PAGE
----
In his latest series Making Steinway: An American Workplace, photographer Christopher Payne records the building and craftsmanship that takes place at One Steinway Place in Astoria, New York, where people convert raw, often untidy materials into some of the finest musical instruments in the world.
It’s craftsmanship that has nearly vanished from the American workplace, and this bothers Christopher: “Not only because I come from a musical family in which such craftsmanship was revered, but because I live in a time when fewer and fewer people make their music.
“I first toured the Steinway factory in 2002, while still working as an architect, and for many years, I kept thinking about what I had seen, given my interest in assembly and appreciation of the built form. After my father and grandmother passed away—both were pianists—my memories of the factory took on a more profound, spiritual importance and I felt an obligation to return to take pictures of the instrument so deeply connected to my family.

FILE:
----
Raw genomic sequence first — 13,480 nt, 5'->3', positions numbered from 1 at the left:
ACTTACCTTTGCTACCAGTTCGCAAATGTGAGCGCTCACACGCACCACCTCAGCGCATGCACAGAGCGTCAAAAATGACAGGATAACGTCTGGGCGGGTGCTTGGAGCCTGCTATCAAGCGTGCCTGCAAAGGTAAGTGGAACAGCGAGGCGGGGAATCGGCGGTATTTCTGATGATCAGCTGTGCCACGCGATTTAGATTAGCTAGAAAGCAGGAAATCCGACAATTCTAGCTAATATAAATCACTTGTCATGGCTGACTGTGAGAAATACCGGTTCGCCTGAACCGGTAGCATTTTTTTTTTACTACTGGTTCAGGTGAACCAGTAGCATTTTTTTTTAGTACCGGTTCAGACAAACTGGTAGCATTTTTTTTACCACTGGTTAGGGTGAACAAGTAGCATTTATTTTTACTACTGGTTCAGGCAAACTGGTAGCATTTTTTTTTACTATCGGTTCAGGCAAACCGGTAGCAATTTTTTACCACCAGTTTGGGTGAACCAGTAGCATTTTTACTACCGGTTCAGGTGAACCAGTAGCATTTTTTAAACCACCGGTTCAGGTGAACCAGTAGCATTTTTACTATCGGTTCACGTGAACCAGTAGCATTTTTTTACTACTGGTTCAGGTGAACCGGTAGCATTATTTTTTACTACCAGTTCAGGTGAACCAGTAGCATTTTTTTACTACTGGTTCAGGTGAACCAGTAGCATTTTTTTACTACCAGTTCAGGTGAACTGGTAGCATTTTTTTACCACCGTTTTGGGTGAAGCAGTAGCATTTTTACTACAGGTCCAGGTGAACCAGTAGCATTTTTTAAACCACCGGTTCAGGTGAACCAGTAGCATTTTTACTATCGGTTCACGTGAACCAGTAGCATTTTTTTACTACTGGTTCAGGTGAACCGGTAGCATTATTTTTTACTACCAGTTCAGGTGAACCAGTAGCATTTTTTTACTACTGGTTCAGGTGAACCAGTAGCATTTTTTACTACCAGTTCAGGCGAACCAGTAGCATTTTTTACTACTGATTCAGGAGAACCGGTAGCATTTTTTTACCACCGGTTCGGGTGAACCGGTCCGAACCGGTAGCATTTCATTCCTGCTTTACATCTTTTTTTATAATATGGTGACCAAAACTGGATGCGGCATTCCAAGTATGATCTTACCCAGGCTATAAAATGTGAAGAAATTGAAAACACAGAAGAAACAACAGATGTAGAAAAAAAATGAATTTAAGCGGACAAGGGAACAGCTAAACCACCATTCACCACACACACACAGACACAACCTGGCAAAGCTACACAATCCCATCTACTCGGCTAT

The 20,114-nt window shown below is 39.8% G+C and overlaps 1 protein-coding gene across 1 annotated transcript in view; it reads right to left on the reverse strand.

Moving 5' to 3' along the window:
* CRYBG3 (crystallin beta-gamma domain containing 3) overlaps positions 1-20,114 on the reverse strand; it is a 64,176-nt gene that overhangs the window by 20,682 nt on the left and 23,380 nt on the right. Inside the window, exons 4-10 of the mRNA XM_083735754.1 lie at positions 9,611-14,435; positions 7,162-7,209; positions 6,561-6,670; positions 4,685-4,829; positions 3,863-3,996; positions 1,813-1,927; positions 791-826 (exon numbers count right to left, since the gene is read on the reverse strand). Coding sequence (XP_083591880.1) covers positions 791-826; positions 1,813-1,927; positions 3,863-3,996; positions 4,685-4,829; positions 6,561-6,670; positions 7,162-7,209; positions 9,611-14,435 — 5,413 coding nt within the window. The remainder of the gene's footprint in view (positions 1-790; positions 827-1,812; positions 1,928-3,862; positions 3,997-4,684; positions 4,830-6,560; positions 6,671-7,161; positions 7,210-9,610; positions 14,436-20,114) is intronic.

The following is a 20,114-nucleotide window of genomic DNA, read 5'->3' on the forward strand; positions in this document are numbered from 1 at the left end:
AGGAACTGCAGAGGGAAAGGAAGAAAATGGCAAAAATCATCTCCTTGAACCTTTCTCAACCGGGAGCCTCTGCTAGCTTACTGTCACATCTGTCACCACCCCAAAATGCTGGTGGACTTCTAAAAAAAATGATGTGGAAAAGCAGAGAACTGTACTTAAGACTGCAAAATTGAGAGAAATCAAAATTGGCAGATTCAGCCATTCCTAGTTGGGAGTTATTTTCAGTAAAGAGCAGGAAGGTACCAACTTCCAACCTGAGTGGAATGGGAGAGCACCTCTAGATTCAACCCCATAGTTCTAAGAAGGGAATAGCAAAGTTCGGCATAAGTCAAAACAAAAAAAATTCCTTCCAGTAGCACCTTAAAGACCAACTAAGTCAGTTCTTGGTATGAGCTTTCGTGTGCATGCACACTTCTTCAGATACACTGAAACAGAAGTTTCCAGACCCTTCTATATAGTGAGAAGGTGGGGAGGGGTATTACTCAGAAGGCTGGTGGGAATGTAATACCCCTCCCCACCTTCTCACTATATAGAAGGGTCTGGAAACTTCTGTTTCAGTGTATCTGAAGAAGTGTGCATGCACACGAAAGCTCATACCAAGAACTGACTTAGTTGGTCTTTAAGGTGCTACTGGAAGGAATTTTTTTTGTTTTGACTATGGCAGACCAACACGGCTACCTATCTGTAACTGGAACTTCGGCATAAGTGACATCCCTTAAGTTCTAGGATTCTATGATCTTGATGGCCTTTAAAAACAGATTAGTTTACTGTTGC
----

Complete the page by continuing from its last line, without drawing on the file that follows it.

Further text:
“The piano is something we all know and love as a whole; its deceptively simple, iconic form is instantly recognizable. But my photographs look in a different direction: a deconstruction of the piano’s unseen constituent parts and a glimpse into the skilled labor required to make them. While my architectural training helped me to understand how the piano works on a technical level, it remains even more of a mystery to me now than it was before. After spending countless hours photographing the choreographies of production and scrutinizing the parts and pieces that will never be visible outside the factory, I came to realize that a piano is one of the supreme acts of human invention and imagination.”